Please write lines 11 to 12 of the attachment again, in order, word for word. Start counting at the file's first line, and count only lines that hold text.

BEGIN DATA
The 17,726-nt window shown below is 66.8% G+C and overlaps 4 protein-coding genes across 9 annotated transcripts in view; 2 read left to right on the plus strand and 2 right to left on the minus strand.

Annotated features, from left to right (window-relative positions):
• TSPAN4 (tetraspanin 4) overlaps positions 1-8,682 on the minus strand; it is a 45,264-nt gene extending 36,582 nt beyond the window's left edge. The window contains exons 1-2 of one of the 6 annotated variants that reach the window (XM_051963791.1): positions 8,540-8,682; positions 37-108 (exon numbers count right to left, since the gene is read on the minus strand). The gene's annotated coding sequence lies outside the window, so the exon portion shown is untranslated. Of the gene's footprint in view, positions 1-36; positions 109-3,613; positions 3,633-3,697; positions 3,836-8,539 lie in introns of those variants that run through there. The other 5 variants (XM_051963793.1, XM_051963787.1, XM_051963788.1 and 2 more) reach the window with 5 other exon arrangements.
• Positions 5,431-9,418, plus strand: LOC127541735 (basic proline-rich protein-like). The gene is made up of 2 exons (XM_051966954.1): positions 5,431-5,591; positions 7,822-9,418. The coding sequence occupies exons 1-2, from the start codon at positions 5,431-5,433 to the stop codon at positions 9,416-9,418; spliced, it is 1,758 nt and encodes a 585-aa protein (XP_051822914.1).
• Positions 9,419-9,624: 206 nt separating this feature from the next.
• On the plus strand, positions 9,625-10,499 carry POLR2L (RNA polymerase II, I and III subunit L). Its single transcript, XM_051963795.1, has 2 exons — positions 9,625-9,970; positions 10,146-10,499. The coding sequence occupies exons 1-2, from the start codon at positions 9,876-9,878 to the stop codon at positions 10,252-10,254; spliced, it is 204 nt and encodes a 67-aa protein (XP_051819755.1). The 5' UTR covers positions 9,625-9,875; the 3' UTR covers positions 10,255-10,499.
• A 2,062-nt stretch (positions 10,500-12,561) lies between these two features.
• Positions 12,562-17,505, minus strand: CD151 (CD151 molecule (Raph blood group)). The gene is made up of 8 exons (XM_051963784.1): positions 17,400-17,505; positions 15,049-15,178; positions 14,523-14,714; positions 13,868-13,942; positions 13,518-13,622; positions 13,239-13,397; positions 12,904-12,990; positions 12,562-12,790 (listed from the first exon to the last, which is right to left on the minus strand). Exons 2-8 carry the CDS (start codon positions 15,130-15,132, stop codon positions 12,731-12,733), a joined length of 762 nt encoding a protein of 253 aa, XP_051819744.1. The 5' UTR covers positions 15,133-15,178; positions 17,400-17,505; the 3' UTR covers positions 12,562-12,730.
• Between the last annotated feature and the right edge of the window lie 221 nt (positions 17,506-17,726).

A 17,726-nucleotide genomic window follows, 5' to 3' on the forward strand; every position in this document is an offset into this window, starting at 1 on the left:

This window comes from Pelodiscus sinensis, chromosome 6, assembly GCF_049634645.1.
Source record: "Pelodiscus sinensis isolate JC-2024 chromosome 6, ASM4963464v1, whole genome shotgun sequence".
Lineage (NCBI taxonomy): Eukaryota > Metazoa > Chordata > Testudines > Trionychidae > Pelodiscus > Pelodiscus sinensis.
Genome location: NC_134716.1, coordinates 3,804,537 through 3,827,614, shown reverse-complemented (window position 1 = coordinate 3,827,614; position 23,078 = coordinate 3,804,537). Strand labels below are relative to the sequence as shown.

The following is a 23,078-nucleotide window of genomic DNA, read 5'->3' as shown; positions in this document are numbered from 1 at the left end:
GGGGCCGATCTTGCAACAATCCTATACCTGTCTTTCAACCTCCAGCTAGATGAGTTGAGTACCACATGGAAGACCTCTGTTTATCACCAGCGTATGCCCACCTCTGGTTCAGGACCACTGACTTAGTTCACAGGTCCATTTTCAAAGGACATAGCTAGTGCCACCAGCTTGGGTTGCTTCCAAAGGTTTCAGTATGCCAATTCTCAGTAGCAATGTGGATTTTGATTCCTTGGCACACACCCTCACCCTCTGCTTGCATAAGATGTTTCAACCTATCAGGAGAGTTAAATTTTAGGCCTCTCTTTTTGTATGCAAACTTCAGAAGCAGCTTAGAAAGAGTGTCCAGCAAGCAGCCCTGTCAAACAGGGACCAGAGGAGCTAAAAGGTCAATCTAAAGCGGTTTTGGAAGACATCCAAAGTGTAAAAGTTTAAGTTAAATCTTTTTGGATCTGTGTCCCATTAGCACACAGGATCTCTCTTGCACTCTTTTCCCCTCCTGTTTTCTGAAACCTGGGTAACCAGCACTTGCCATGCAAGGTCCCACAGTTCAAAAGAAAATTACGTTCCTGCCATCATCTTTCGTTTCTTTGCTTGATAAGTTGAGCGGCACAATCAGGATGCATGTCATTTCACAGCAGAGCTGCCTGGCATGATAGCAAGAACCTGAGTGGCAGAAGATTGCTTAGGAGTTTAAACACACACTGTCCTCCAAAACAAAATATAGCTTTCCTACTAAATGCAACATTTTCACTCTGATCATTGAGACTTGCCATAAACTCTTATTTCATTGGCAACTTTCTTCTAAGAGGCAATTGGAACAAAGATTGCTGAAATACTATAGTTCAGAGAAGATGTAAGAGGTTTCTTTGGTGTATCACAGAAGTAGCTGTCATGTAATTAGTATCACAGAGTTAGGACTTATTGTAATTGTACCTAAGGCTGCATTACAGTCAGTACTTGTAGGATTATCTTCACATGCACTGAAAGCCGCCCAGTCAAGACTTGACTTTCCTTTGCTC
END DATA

This window comes from Pelodiscus sinensis, chromosome 6, assembly GCF_049634645.1.
Source record: "Pelodiscus sinensis isolate JC-2024 chromosome 6, ASM4963464v1, whole genome shotgun sequence".